I recognise the very important work done by these staff, and the other support staff in the running of our schools. I have spoken to a number of school secretaries about their employment conditions and understand the issues they have raised.
In Budget 2020 I increased the number of secretaries in certain schools, allowing schools with enrolments of 500-625 to fill secretary vacancies provided they have fewer than 1.5 secretaries, and schools with enrolments of 626-699 will be permitted to fill vacancies provided they have fewer than two posts filled. These measures will take effect from September 2020.
Earlier this year I relaxed the moratorium for those C&C and ETB schools with enrolments of 700 and more which allow them to employ additional school secretaries up to a maximum of two per school. There are 91 schools in the C&C and ETB Sector who meet this criteria, based on the information currently available to this Department. This is an initial step and has taken immediate effect
Schemes were initiated in 1978 and 1979 for the employment of clerical officers and caretakers in schools. The schemes were withdrawn completely in 2008. These schemes have been superseded by the more extensive capitation grant schemes. The current grant scheme was agreed in the context of the Programme for Economic and Social Progress, published in 1991.
The majority of primary and voluntary secondary schools now receive assistance to provide for secretarial, caretaking and cleaning services under these grant schemes. It is a matter for each individual school to decide how best to apply the grant funding to suit its particular needs. Where a school uses the grant funding for caretaking or secretarial purposes, any staff taken on to support those functions are employees of individual schools. Specific responsibility for terms of employment rests with the school.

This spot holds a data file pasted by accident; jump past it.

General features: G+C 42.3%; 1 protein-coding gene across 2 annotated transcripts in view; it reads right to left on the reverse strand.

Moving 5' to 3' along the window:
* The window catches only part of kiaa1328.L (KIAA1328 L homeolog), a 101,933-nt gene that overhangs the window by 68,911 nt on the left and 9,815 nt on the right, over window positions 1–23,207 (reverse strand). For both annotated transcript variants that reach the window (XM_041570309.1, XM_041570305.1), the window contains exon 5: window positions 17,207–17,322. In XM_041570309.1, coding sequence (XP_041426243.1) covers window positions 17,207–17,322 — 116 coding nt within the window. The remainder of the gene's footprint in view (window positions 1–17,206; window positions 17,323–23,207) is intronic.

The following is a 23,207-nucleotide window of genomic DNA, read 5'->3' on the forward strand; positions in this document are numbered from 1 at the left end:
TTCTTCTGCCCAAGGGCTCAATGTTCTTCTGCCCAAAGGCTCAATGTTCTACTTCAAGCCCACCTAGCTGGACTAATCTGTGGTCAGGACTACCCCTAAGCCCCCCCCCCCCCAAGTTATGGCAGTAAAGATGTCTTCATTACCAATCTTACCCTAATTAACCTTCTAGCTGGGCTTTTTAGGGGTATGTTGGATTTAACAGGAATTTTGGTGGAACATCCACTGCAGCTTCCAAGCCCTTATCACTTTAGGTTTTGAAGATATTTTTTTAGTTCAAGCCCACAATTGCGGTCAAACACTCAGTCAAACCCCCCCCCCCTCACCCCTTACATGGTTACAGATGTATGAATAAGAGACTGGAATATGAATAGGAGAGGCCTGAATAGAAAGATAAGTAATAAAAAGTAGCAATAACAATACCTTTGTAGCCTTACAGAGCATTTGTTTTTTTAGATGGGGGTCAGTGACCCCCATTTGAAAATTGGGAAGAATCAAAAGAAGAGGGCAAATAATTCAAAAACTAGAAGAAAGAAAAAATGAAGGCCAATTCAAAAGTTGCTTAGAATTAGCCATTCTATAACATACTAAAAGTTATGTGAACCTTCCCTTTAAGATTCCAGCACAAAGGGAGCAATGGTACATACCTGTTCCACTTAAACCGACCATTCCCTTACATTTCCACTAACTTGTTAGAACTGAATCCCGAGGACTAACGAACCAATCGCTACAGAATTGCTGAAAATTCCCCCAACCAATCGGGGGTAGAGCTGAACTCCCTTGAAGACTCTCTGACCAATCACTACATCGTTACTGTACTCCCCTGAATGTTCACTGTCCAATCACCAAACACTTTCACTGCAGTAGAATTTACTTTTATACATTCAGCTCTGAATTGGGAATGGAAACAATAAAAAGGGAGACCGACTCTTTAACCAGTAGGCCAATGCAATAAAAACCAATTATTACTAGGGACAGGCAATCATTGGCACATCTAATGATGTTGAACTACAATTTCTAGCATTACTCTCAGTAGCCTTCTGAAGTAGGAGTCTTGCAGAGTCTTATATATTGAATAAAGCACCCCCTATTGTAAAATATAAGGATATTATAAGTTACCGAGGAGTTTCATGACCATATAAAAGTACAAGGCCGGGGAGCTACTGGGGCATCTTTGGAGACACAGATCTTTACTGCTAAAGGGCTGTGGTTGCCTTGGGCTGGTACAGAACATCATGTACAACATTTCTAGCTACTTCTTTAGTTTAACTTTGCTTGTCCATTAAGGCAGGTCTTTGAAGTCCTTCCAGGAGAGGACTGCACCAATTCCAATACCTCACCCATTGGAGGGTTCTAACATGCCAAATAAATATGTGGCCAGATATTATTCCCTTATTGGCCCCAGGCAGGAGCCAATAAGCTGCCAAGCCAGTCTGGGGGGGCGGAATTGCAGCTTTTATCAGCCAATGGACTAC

On foot of a Chairman’s Note to the Lansdowne Road Agreement, my Department engaged with the Unions representing school secretaries and caretakers, including through an independent arbitration process in 2015. The Arbitrator recommended a cumulative pay increase of 10% between 2016 and 2019 for staff and that a minimum hourly pay rate of €13 be phased in over that period. This arbitration agreement covers the period up to 31 December 2019.
The arbitration agreement was designed to be of greatest benefit to lower-paid secretaries and caretakers. For example, a secretary or caretaker who was paid the then minimum wage of €8.65 per hour in 2015 prior to the arbitration has from 1 January 2019, been paid €13 per hour which is a 50% increase in that individual’s hourly pay.
Officials from my Department attended a meeting of the Joint Committee on Education and Skills on the 9th of April to discuss the status of non-teaching staff.
In May this year officials from my Department had discussions with FÓRSA trade union representatives as part of a planned meeting. FÓRSA took the opportunity to formally table a pay claim.
This was tabled as a follow-on claim from the current pay agreement for this cohort of staff which lasts until December 2019. The Department issued surveys on the 10th of July to establish the full current cost of the trade union’s claim. This is standard practice.
Officials from the Department met with FÓRSA representatives in September. Management Bodies representing the employers of schools impacted by the action were also in attendance at the meeting. The purpose of the meeting was to further explore the details of the pay claim as presented by FÓRSA and the nature of the industrial action.
On 30 September FÓRSA requested the Department to agree to use the services of the Workplace Relations Commission (WRC) to resolve the dispute. As is normal practice the Department has agreed to use the industrial relations machinery of the state in an effort to resolve this matter.
In order to address the various issues within the claim and to arrive at a mutually acceptable solution, the Department is in discussions with FÓRSA under the auspices of the WRC.